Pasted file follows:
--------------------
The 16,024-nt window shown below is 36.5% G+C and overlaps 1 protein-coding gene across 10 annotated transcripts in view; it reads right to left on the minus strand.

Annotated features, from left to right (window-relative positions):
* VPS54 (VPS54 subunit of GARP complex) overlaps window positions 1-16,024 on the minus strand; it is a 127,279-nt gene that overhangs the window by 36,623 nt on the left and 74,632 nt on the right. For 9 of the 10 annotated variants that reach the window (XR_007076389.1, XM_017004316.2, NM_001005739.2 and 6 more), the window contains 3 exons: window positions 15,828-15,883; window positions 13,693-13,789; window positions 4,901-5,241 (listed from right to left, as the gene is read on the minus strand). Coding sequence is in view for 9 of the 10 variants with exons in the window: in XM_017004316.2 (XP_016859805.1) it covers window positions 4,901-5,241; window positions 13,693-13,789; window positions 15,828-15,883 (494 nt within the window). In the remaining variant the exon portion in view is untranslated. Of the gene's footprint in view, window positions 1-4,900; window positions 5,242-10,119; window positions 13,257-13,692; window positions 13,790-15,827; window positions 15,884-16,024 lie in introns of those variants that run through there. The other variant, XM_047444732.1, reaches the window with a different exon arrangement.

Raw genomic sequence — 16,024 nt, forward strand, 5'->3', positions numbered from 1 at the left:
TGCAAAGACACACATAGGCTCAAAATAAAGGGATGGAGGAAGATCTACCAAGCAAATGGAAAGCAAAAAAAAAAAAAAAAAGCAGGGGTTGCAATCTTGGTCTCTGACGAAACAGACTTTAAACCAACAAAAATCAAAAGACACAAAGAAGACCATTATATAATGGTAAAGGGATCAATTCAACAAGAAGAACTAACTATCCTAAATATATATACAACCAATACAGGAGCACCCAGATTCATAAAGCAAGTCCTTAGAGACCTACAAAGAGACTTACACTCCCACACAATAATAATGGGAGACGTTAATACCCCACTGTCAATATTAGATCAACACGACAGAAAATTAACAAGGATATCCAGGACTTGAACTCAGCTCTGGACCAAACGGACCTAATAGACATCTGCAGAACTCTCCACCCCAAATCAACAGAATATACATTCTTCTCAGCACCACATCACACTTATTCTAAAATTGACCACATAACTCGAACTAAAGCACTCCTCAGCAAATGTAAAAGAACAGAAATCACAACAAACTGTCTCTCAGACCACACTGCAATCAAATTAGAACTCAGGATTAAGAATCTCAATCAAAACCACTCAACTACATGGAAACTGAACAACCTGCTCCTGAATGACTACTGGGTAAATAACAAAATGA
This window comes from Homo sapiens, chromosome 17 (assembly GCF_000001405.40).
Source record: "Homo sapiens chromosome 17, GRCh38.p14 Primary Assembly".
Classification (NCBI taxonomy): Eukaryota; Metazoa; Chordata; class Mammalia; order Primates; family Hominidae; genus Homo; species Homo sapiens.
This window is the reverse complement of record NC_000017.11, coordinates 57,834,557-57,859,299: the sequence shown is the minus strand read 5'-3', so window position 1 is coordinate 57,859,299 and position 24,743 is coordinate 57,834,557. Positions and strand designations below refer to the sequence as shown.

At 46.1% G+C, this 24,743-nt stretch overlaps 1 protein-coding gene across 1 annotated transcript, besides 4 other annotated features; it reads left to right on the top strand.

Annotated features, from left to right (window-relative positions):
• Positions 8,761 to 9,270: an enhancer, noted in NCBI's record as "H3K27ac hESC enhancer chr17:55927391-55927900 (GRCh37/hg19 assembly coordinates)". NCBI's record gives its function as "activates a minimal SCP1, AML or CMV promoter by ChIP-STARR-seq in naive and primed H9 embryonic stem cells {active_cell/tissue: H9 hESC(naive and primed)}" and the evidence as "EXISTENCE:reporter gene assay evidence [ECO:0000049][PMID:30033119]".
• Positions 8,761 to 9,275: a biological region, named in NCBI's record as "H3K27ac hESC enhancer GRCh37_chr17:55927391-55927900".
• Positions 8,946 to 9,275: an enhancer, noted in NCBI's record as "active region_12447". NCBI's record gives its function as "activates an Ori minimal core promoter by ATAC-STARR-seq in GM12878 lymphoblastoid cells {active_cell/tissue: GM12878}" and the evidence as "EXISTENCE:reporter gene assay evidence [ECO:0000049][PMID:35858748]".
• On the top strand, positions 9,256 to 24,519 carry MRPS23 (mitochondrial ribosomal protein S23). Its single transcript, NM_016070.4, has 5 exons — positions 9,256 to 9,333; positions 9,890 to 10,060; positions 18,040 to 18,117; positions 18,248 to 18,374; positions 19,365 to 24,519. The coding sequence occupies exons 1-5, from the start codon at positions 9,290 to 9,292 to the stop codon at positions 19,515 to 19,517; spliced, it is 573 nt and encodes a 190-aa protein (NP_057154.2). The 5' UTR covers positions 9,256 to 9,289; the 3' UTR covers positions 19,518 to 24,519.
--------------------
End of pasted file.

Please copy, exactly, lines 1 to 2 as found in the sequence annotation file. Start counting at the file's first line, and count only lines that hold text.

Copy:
The 16,024-nt window shown below is 36.5% G+C and overlaps 1 protein-coding gene across 10 annotated transcripts in view; it reads right to left on the minus strand.

Annotated features, from left to right (window-relative positions):